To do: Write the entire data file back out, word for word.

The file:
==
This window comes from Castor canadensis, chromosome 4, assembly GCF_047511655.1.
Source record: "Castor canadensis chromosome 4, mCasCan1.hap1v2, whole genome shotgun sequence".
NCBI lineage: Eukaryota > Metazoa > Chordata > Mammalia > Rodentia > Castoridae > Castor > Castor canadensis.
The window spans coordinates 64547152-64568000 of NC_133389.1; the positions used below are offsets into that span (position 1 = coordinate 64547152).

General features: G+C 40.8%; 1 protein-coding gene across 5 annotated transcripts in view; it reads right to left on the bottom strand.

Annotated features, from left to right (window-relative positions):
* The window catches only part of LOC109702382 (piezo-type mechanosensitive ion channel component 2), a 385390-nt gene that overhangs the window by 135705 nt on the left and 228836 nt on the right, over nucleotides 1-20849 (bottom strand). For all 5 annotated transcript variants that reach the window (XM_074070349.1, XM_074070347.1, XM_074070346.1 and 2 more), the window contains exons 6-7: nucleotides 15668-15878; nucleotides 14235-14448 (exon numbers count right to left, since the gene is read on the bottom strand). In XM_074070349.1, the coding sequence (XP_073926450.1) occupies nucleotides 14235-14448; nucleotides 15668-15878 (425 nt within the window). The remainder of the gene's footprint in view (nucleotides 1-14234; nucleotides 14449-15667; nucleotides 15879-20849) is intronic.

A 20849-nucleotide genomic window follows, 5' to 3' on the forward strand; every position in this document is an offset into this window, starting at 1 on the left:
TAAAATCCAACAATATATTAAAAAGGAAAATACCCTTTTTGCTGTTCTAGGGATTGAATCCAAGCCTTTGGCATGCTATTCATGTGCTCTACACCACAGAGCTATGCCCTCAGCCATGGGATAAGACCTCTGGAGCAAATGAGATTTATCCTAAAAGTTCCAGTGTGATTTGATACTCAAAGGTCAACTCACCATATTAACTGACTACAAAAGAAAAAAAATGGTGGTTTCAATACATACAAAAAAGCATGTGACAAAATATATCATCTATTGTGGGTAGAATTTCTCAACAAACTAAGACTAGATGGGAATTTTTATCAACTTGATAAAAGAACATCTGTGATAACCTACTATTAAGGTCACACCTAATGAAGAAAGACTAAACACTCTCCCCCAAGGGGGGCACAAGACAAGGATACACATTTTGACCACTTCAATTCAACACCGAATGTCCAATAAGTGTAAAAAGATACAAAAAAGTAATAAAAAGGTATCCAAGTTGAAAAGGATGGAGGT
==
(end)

This window comes from Castor canadensis, chromosome 4, assembly GCF_047511655.1.
Source record: "Castor canadensis chromosome 4, mCasCan1.hap1v2, whole genome shotgun sequence".
NCBI lineage: Eukaryota > Metazoa > Chordata > Mammalia > Rodentia > Castoridae > Castor > Castor canadensis.
The window spans coordinates 64547152-64568000 of NC_133389.1; the positions used below are offsets into that span (position 1 = coordinate 64547152).

General features: G+C 40.8%; 1 protein-coding gene across 5 annotated transcripts in view; it reads right to left on the bottom strand.

Annotated features, from left to right (window-relative positions):
* The window catches only part of LOC109702382 (piezo-type mechanosensitive ion channel component 2), a 385390-nt gene that overhangs the window by 135705 nt on the left and 228836 nt on the right, over nucleotides 1-20849 (bottom strand). For all 5 annotated transcript variants that reach the window (XM_074070349.1, XM_074070347.1, XM_074070346.1 and 2 more), the window contains exons 6-7: nucleotides 15668-15878; nucleotides 14235-14448 (exon numbers count right to left, since the gene is read on the bottom strand). In XM_074070349.1, the coding sequence (XP_073926450.1) occupies nucleotides 14235-14448; nucleotides 15668-15878 (425 nt within the window). The remainder of the gene's footprint in view (nucleotides 1-14234; nucleotides 14449-15667; nucleotides 15879-20849) is intronic.

A 20849-nucleotide genomic window follows, 5' to 3' on the forward strand; every position in this document is an offset into this window, starting at 1 on the left:
TAAAATCCAACAATATATTAAAAAGGAAAATACCCTTTTTGCTGTTCTAGGGATTGAATCCAAGCCTTTGGCATGCTATTCATGTGCTCTACACCACAGAGCTATGCCCTCAGCCATGGGATAAGACCTCTGGAGCAAATGAGATTTATCCTAAAAGTTCCAGTGTGATTTGATACTCAAAGGTCAACTCACCATATTAACTGACTACAAAAGAAAAAAAATGGTGGTTTCAATACATACAAAAAAGCATGTGACAAAATATATCATCTATTGTGGGTAGAATTTCTCAACAAACTAAGACTAGATGGGAATTTTTATCAACTTGATAAAAGAACATCTGTGATAACCTACTATTAAGGTCACACCTAATGAAGAAAGACTAAACACTCTCCCCCAAGGGGGGCACAAGACAAGGATACACATTTTGACCACTTCAATTCAACACCGAATGTCCAATAAGTGTAAAAAGATACAAAAAAGTAATAAAAAGGTATCCAAGTTGAAAAGGATGGAGGT